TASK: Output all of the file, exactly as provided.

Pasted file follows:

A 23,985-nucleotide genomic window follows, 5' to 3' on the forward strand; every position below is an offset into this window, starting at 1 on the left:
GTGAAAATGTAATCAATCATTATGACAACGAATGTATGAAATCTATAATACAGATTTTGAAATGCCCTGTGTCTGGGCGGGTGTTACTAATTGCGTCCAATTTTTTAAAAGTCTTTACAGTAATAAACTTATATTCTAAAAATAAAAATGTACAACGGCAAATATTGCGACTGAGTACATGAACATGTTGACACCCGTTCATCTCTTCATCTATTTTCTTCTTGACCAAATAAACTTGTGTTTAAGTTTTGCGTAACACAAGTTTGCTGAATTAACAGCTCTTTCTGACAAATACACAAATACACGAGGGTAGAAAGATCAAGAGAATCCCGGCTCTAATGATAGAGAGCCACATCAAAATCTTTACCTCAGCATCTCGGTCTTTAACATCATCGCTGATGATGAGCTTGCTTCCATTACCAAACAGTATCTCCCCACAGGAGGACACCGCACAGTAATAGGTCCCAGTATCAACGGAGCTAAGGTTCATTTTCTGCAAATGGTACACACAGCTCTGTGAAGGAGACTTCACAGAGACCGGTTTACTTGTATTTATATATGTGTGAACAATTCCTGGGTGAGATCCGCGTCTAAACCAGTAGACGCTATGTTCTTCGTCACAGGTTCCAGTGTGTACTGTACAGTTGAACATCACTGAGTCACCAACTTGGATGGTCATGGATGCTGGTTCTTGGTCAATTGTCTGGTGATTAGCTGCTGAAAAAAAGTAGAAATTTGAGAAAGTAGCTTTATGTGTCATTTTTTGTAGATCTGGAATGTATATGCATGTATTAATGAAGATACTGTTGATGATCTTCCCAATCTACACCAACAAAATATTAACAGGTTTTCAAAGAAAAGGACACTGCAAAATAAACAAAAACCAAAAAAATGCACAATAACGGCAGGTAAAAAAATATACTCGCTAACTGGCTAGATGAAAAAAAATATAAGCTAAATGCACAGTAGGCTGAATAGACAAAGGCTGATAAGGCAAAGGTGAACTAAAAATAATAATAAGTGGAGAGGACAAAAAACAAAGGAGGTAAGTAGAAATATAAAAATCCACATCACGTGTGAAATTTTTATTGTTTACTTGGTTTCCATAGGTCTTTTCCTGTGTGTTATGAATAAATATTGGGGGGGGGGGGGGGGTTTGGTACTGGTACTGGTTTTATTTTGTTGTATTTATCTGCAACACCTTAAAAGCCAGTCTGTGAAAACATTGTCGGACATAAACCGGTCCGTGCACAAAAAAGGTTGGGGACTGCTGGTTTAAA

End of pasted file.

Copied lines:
A 23,985-nucleotide genomic window follows, 5' to 3' on the forward strand; every position below is an offset into this window, starting at 1 on the left:
GTGAAAATGTAATCAATCATTATGACAACGAATGTATGAAATCTATAATACAGATTTTGAAATGCCCTGTGTCTGGGCGGGTGTTACTAATTGCGTCCAATTTTTTAAAAGTCTTTACAGTAATAAACTTATATTCTAAAAATAAAAATGTACAACGGCAAATATTGCGACTGAGTACATGAACATGTTGACACCCGTTCATCTCTTCATCTATTTTCTTCTTGACCAAATAAACTTGTGTTTAAGTTTTGCGTAACACAAGTTTGCTGAATTAACAGCTCTTTCTGACAAATACACAAATACACGAGGGTAGAAAGATCAAGAGAATCCCGGCTCTAATGATAGAGAGCCACATCAAAATCTTTACCTCAGCATCTCGGTCTTTAACATCATCGCTGATGATGAGCTTGCTTCCATTACCAAACAGTATCTCCCCACAGGAGGACACCGCACAGTAATAGGTCCCAGTATCAACGGAGCTAAGGTTCATTTTCTGCAAATGGTACACACAGCTCTGTGAAGGAGACTTCACAGAGACCGGTTTACTTGTATTTATATATGTGTGAACAATTCCTGGGTGAGATCCGCGTCTAAACCAGTAGACGCTATGTTCTTCGTCACAGGTTCCAGTGTGTACTGTACAGTTGAACATCACTGAGTCACCAACTTGGATGGTCATGGATGCTGGTTCTTGGTCAATTGTCTGGTGATTAGCTGCTGAAAAAAAGTAGAAATTTGAGAAAGTAGCTTTATGTGTCATTTTTTGTAGATCTGGAATGTATATGCATGTATTAATGAAGATACTGTTGATGATCTTCCCAATCTACACCAACAAAATATTAACAGGTTTTCAAAGAAAAGGACACTGCAAAATAAACAAAAACCAAAAAAATGCACAATAACGGCAGGTAAAAAAATATACTCGCTAACTGGCTAGATGAAAAAAAATATAAGCTAAATGCACAGTAGGCTGAATAGACAAAGGCTGATAAGGCAAAGGTGAACTAAAAATAATAATAAGTGGAGAGGACAAAAAACAAAGGAGGTAAGTAGAAATATAAAAATCCACATCACGTGTGAAATTTTTATTGTTTACTTGGTTTCCATAGGTCTTTTCCTGTGTGTTATGAATAAATATTGGGGGGGGGGGGGGGGTTTGGTACTGGTACTGGTTTTATTTTGTTGTATTTATCTGCAACACCTTAAAAGCCAGTCTGTGAAAACATTGTCGGACATAAACCGGTCCGTGCACAAAAAAGGTTGGGGACTGCTGGTTTAAA